"Chilling Effect" of Coast Guard Fines in Shell Arctic Climate Action


For nearly three days, Chiara D’Angelo hung from the anchor chain of the Arctic Challenger, a support vessel for Royal Dutch Shell’s summer, 2015 arctic drilling expedition, docked in Bellingham, WA, supported for part of that time by Matt Fuller. For much of that time, Matt says, “We sang to the crew and the Coast Guard through a porthole.” Chiara says they sang “Sublime, Beyonce and John Denver” and chanted, “People gonna rise like the water. We're gonna calm this crisis down. I hear the voice of my great granddaughter. She's saying shut this drilling fleet down.”

It is difficult to find a more poignant example of the insanity of collective behavior than the determined effort of the world’s largest companies and nations to drill for oil and natural gas in stretches of the Arctic Ocean made ice-free by climate change. When Royal Dutch Shell became amassing a arctic fleet in Seattle and nearby harbors, local climate groups came together to try and block the effort. Chiara and Matt’s was the first in a summer of Shell No! actions that saw the word “kayaktivism” coined and included the dramatic Greenpeace bridge action blocking the Fennica icebreaker in Portland, OR.

Chiara, Matt and two supporters, Chiara’s mom, Debra D’Angelo and Paul Fuller, who captained a support boat, are the only individuals still facing charges from last summer’s Shell No! actions, and the potential penalties are stiff. On Monday, February 29, Chiara faces a Coast Guard hearing on her appeal of a US Coast Guard imposed $20,000 fine. Matt Fuller faces a $10,000 fine plus an additional $3,500 for kayaktivism during the attempt to prevent the Polar Pioneer drilling rig from leaving Seattle harbor.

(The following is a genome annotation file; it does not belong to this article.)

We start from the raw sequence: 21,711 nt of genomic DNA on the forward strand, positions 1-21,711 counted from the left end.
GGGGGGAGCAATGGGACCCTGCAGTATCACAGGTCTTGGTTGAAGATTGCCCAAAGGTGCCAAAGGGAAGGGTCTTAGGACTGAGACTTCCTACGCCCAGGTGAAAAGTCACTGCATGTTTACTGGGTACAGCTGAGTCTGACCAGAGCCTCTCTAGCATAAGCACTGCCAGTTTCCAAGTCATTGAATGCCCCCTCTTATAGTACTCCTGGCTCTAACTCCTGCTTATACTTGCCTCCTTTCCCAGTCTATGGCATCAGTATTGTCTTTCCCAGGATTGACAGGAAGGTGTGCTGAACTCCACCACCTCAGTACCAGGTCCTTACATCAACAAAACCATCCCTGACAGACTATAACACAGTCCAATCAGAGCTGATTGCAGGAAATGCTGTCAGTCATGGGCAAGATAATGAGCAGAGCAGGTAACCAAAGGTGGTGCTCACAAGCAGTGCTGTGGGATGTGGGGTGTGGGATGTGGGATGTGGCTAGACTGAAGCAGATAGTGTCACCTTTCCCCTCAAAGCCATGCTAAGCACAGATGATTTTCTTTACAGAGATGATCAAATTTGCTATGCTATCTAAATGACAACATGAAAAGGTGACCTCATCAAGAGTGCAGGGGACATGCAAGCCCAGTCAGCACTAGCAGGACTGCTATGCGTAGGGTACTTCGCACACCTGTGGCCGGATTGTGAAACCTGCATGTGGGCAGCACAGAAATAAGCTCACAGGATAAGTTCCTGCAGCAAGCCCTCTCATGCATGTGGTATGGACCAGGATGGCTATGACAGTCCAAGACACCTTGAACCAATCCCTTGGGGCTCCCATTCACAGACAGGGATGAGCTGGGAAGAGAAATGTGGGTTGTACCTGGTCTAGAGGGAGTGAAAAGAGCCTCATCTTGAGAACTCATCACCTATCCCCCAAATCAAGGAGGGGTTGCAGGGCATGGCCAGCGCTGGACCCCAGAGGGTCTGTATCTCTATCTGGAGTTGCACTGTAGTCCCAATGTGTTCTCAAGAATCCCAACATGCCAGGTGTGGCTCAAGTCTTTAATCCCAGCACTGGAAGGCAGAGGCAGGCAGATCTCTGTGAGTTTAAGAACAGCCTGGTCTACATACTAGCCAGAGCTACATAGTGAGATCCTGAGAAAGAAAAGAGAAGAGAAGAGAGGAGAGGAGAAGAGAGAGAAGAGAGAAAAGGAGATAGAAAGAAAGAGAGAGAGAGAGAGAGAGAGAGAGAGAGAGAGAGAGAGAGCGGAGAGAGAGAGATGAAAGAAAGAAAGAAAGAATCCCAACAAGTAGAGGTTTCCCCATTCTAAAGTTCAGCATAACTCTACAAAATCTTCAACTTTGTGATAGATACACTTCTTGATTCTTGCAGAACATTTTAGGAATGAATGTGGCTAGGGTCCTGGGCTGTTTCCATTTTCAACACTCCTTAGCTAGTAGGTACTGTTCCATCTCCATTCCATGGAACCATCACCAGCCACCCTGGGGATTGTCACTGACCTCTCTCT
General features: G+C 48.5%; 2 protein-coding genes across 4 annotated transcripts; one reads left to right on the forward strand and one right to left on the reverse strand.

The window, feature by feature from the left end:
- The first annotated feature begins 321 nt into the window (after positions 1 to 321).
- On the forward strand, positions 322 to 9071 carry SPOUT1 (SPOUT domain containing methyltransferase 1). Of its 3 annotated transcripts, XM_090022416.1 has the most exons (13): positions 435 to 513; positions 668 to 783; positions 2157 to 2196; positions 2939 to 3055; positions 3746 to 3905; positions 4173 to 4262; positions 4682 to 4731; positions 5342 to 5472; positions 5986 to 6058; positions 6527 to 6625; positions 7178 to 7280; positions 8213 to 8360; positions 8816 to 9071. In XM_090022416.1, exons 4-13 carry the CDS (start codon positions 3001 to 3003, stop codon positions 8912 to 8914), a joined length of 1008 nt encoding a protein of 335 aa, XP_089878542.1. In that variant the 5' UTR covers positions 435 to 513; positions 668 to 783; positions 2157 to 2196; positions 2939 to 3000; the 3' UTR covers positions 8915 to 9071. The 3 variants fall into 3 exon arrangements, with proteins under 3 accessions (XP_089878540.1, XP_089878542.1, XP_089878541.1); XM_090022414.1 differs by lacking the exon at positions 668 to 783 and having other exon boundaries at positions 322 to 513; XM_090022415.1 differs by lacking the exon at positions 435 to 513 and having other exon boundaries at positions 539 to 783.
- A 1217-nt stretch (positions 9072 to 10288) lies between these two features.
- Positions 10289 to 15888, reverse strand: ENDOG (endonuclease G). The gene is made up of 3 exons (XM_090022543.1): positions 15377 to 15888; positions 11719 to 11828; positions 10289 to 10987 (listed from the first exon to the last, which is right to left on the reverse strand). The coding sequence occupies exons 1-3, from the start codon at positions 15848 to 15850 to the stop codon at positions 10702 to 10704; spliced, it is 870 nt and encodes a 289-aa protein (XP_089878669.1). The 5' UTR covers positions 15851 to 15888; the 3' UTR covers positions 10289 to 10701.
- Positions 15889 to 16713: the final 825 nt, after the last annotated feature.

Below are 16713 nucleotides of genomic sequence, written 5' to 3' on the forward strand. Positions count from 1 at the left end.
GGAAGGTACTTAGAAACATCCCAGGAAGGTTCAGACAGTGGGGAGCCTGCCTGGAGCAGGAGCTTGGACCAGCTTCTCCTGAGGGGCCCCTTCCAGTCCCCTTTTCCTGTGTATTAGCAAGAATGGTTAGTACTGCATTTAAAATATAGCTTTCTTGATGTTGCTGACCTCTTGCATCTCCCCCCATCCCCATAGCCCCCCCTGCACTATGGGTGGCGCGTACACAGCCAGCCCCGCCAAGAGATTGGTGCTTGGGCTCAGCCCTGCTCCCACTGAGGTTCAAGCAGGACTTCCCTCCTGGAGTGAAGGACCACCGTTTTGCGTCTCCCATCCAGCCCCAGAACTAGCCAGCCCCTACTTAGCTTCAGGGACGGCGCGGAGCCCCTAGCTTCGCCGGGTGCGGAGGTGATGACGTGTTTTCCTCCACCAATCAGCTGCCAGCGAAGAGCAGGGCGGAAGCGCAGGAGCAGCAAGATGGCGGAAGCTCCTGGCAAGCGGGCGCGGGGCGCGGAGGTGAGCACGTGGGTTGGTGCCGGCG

The fines are issued under a US Coast Guard order creating safety zones around Shell arctic drilling fleet vessels. Lauren Regan, Director and attorney for the Civil Liberties Defense Center, representing Chiara and Matt, has this to say about the process:

"The civil penalties sought by the US Coast Guard against young nonviolent climate activists evidence an unethical collusion between Royal Dutch Shell Oil, a multinational, multi-billion dollar corporation responsible for environmental devastation around the globe, and a federal agency charged with upholding the public interest in protecting our oceans from desecrators like Shell. The newly devised “safety zone” was specifically regulated in order to keep climate protestors away from the Shell arctic drilling fleet, thereby protecting corporate profits over climate survival. In addition, the US Coast Guard now acts as both prosecutor and judge, forcing climate activists into a secret military tribunal instead of a public courtroom, and restricting the defenses and evidence they are permitted to put forth. Shell and the Coast Guard believe that by saddling activists with huge monetary judgments they will chill other people from exercising their right to defend the planet—this effort will fail, but clearly demonstrates the Coast Guard is beholden to the corporate interests of Shell Oil.”

At her hearing next Monday, Chiara and her attorneys will present a common sense defense: faced with rapid deterioration of conditions which make civilization possible, without ay effective means of legal recourse, the only reasonable thing to do is to put oneself in the way.

"We are the people we've been waiting for," Chiara said after the action. "It sounds corny, but it's true. There are these spaces—sometimes really uncomfortable spaces—and it's really important that people who understand the issues of climate change step up and step into those spaces, and say enough is enough."

For more information on Chiara and Matt’s defense, and what you can do to support them, go to their website at coastalguardians.earth.


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